Translator Patrick Timmons is a human rights investigator and journalist. He edits the Mexican Journalism Translation Project (MxJTP), a quality selection of Spanish-language journalism about Latin America rendered into English. Follow him on Twitter @patricktimmons.

 

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Mother’s Pride (Javier Valdez Cárdenas, RíoDoce)

This article was first published in RíoDoce on 27 April 2014. It has been translated without permission for the Mexican Journalism Translation Project (MxJTP).

Mother’s Pride
by Javier Valdez Cárdenas (RíoDoce)

His mother followed him everywhere. At secondary school, she pulled him from the lure of the smokers, the ones who had already started to swig from bottles, downing beer. She pushed him to study, goading him to improve his grades. She made him do chores so he wouldn’t hang out in the street.

The years passed. The ones who once smoked Raleighs now hit on weed and listened to AC/DC. The pungent smell of pot traveled in the air, permeated patios, bedrooms, the primary school, and basketball courts. His mother still followed him around, pulling him away from them. She did it for him and when she did it she never said a word. She took him by the arm and tugged at him, dragging him home to the living room, sitting him down on the couch. She told him off. Curtly.

Study. Work. Get a hold of yourself, Betito. That’s what his thirty-year old mother told him. She still looked like she was twenty-five. Selfless. Undergraduate and postgraduate degrees. A housewife and university professor. At work she acted like a professional but at home she was a mother.

Betito hit back, dug his heels into the floor. Kicking the sofa and the little wooden table, punching the door. You’re always moaning at me. Get out your homework and do better at school. Bring yourself down a peg, he warned. But she didn’t calm down: he came out with a handgun that she saw immediately. She took the gun and in minutes she had disarmed it, put it in the trash. Then she threw it out.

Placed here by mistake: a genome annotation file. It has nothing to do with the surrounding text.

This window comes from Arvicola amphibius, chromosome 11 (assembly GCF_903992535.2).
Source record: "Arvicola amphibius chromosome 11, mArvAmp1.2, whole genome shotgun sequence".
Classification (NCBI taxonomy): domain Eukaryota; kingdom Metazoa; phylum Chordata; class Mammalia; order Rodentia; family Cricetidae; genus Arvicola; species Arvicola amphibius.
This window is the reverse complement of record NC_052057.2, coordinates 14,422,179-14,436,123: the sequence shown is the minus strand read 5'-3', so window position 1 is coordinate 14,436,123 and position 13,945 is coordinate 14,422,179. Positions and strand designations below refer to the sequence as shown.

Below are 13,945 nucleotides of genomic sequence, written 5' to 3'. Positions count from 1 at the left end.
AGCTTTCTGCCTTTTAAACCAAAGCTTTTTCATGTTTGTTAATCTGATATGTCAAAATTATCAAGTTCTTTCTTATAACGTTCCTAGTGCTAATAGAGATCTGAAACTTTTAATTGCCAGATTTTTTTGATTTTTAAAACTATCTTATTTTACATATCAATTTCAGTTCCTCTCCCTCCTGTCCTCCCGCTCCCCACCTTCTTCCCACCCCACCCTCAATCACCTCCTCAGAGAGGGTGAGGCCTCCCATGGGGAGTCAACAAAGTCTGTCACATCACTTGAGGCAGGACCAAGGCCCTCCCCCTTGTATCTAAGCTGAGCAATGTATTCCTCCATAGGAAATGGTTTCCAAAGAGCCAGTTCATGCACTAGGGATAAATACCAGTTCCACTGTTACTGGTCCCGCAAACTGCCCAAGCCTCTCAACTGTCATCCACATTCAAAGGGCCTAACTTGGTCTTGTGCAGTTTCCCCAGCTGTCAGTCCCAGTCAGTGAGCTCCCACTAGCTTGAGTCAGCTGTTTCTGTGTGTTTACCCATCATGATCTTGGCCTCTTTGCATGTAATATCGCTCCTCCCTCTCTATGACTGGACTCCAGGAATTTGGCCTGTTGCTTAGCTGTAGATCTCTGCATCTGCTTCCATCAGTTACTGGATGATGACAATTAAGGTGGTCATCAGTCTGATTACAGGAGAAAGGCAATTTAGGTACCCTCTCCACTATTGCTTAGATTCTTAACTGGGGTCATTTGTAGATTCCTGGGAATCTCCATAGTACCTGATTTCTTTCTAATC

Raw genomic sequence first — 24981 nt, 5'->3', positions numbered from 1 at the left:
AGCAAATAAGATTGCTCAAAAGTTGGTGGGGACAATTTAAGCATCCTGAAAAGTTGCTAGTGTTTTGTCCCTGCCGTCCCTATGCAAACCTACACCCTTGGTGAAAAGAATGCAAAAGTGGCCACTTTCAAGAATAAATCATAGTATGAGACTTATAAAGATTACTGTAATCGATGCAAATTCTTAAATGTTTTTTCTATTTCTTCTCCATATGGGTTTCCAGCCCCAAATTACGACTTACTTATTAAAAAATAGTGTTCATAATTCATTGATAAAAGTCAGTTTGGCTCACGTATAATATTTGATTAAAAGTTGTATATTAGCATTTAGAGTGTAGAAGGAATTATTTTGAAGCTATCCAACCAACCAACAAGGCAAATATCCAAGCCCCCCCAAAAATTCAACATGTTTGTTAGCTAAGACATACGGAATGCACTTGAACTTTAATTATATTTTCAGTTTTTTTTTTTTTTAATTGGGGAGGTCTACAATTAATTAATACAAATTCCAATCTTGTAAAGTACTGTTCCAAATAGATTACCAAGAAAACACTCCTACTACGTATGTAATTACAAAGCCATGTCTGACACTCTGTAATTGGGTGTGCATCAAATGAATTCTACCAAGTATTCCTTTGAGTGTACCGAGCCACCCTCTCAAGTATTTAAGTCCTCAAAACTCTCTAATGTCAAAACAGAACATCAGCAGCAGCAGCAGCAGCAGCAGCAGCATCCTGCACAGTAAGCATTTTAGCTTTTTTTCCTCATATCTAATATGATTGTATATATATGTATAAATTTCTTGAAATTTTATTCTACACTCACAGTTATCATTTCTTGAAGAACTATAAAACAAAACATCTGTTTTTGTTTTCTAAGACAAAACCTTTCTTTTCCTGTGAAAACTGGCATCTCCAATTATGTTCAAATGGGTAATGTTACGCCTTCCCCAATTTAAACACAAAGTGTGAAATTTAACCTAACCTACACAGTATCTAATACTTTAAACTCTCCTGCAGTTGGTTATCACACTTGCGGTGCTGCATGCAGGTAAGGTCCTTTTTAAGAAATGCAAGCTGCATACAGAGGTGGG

Betito was dumbstruck, mouth ajar. His mother knew about guns. A few days later he came home. She found him with a bag with white powder. She hid it. He didn’t know where. The next day, Betito desperately hunted for it. He threw himself on the ground and began to wail. Mom, if I don’t hand it over, they’re going to kill me. It was worth a lot of money. She warned him what would happen. When she finished, he promised her that he would leave it all behind.

One day his boss called him. The big cheese needs to see us. We’re owed a bonus and so we’re going to see the old guy. The gang got into the truck and the boss looked them all over. We’re going unarmed, he said. Surprisingly, he told Betito to get out. Why? Kid, your mother always looks for you. We’ll catch you later. He cursed his mother. He kicked and screamed.

He didn’t go home for two days and then some. He disappeared with his friends, drowning himself in bottles: downing one after another, then another. When he finally went home, his mother kissed him, rapidly smothering his cheeks and his forehead. Back in the living room they learned that everybody from the truck had turned up that morning, beheaded. He left the gang. And went back to school. But she still followed him around.

Journalist Javier Valdez Cárdenas is the founding editor of RíoDoce, an online news outlet based in Culiacán, Sinaloa. He is the author of various books, including Con la Granada en la Boca (Aguilar, 2014). This column was first published under the title, “A toda madre,” and is available at: http://riodoce.mx/noticias/columnas/malayerba/toda-madre.